In the first of a series of articles about the film, cinematographer Brett Jutkiewicz talks about how he approached shooting “Men” and how he tackled the challenge of shooting in the low light, pre-electricity world of 1861.

Read More: How To Make a Period-Set Feature Film For »

- Chris O'Falt

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Watch: Official Trailer for Indie Civil War Drama 'Men Go to Battle'

3 May 2016 5:45 PM, PDT | firstshowing.net | See recent FirstShowing.net news »

"This war might last longer than me..." Film Movement has debuted a trailer for the indie drama Men Go to Battle, about the story of two brothers during the American Civil War. This is kind of the opposite of Free State of Jones, another Civil War movie due this year, with more of a mumblecore vibe and it even has a darkly comedic side - though that's hard to tell. The cast includes Timothy Morton, Charlotte Arnold, Steve Coulter, Samantha Jacober, Rachel Korine, David Maloney, Emily Cass McDonnell. The film follows two brothers trying to keep their crumbling estate together outside a Kentucky town. Have fun. Here's the first trailer (+ poster) for Zachary Treitz's Men Go to Battle, from YouTube (via Tfs): Official synopsis: Kentucky, 1861. Francis and Henry Mellon depend on each other to keep their unkempt estate afloat as winter encroaches. After Francis takes a casual fight too far, »

- Alex Billington

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Trailer Watch: Zachary Treitz and Kate Lyn Sheil’s Independent Civil War Drama, Men Go to Battle

3 May 2016 1:04 PM, PDT | Filmmaker Magazine - Blog | See recent Filmmaker Magazine news »

Written by Zachary Treitz and Kate Lyn Sheil, and directed by Treitz, Men Go to Battle is an ambitious independent historical drama that tells the story of two quarreling brothers whose back-and-forth are interrupted by the Civil War. Here’s how the filmmakers synopsize the film, which stars Tim Morton, David Maloney and, from Spring Breakers, Rachel Korine: While most Americans predict that the Civil War will end by Christmas, Henry (Tim Morton) and Francis Mellon (David Maloney) are more concerned about braving another winter on their struggling rural Kentucky farm. The brothers have become suffocatingly close. Francis’ practical jokes become […] »

- Scott Macaulay

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‘Men Go to Battle’ in First Trailer For Acclaimed Civil War Drama

3 May 2016 12:03 PM, PDT | The Film Stage | See recent The Film Stage news »

If Matthew McConaughey‘s Civil War drama Free State of Jones (or even Civil War) aren’t your cup of tea this summer, we can recommend a more grounded experience from the era with Men Go to Battle. The directorial debut from Zachary Trietz follows two brothers who find themselves facing an approaching war. Premiering back at Tribeca Film Festival last year, it’ll now get a release this summer and the first trailer has landed.

We said in our review, “Mumblecore and the period drama have (somehow) come together, and the result is far better than people who are generally allergic to the subgenre may expect. On a minuscule budget, writer-director Zachary Treitz and his crew have laid out a fully realized recreation of the South during the American Civil War — and it’s more than convincing recreations of an era’s aesthetic. Where many historical films are concerned »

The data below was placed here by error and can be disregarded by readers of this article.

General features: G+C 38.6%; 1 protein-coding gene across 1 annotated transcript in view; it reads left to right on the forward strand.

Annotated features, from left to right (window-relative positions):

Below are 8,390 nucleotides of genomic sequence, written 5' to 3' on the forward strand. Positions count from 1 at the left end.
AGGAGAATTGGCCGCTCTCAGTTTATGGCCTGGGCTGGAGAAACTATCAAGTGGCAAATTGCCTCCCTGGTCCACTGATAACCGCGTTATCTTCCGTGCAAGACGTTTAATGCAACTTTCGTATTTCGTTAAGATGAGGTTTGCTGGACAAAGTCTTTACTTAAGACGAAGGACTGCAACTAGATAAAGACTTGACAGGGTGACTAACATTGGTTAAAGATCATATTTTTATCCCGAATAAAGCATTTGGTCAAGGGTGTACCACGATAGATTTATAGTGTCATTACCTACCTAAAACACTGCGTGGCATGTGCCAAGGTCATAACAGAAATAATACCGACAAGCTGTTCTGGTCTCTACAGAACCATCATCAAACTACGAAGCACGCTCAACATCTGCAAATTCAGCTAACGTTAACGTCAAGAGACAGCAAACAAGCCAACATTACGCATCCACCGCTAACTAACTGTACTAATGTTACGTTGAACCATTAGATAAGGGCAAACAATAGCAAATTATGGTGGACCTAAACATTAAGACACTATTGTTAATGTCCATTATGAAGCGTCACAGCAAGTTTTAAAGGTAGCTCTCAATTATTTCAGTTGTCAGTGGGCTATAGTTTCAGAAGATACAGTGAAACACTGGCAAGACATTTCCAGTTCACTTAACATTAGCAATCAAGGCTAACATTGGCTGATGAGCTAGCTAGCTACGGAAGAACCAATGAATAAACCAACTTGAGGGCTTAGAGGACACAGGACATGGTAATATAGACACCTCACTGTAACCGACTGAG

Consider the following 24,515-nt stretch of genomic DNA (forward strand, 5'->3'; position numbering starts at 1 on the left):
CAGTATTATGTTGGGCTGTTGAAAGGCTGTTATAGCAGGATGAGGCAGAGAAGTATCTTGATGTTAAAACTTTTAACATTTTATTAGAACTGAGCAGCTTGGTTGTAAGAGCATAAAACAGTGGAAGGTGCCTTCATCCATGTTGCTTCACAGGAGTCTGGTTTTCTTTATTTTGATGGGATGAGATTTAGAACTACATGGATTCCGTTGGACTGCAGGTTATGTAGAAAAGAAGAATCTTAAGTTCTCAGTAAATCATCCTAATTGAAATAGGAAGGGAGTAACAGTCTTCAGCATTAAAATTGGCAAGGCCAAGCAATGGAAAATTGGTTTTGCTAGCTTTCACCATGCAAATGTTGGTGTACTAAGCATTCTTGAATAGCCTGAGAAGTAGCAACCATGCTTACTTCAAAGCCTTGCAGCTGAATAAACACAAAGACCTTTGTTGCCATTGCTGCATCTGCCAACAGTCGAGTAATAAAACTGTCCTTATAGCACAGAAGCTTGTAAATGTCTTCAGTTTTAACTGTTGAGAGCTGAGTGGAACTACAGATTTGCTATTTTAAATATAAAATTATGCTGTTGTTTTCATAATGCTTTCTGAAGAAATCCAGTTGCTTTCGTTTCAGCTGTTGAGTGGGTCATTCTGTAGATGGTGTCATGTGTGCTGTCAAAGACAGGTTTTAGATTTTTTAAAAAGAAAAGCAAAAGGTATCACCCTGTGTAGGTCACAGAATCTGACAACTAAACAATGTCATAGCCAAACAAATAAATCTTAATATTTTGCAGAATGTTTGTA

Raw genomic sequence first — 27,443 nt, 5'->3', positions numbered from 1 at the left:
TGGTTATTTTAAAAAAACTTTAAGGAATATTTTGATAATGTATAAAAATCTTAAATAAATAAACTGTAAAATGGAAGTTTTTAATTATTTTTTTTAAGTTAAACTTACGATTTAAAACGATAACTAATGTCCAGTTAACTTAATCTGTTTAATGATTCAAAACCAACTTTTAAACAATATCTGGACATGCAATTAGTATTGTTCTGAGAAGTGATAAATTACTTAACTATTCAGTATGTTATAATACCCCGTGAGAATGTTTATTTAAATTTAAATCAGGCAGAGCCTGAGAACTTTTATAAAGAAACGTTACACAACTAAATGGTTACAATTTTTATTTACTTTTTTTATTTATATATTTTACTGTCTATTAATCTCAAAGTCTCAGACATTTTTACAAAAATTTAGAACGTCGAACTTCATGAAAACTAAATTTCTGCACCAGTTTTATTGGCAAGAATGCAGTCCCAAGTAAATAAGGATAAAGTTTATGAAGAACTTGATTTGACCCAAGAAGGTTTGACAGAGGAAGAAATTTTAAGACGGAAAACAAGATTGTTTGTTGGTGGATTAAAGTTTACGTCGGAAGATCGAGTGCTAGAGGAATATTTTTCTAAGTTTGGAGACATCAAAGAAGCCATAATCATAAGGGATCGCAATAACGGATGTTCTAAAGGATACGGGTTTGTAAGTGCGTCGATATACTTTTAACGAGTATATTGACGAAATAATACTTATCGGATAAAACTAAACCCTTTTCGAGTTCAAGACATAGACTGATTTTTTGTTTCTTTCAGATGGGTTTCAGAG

- Leonard Pearce

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Exclusive: First Poster For Indie ‘Men Go To Battle’ Starring Tim Morton And Kate Lyn Sheil

3 March 2016 8:00 AM, PST | The Playlist | See recent The Playlist news »

There’s always a discovery to be found in every Tribeca Film Festival line-up and one of the indies that broke out last year was “Men Go To Battle.” The directorial debut of Zachary Treitz, “Men Go To Battle” is a micro-budgeted Civil War era film that stars Tim Morton, David Maloney, Rachel Korine, Steve Coulter and Kate Lyn Sheil (“House Of Cards,” the upcoming “The Girlfriend Experience”) who co-wrote the movie with its director. The indie centers on two brothers struggling to hold their crumbling estate together outside a small Kentucky town in the fall of 1861. Here’s the official synopsis: Most Americans predict that the Civil War will end by Christmas, but Henry (Tim Morton) and Francis Mellon (David Maloney) couldn't care less. Bracing for another winter on their struggling farm in rural Kentucky, the brothers have become suffocatingly close. Francis' practical jokes become more and more aggressive »

- Edward Davis

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The Top 30 Debut Films of 2015

18 January 2016 1:04 PM, PST | SoundOnSight | See recent SoundOnSight news »

There’s a certain joy to be felt when discovering a new voice in film. Taking the risk to sit down in and watch a director’s first feature, witnessing how they grapple and contend with cinema. Each year, there are great debuts, to be sure, but in 2015, it seemed to me to be unusually strong for first-time filmmakers (not a few films listed here are on my overall best of the year list as well).

A few notes regarding the eligibility: the majority of these films had a USA theatrical release date in 2015, but in the spirit of including more foreign films – some of which have yet to find a distributor in North America – I have also included several films which only had festival release dates in 2015, or only had theatrical releases in their country of origin. The question of which films are eligible seems to be an arbitrary line, »

- Josh Hamm

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2016 | 2015 | 2013 | 2011

17 items from 2016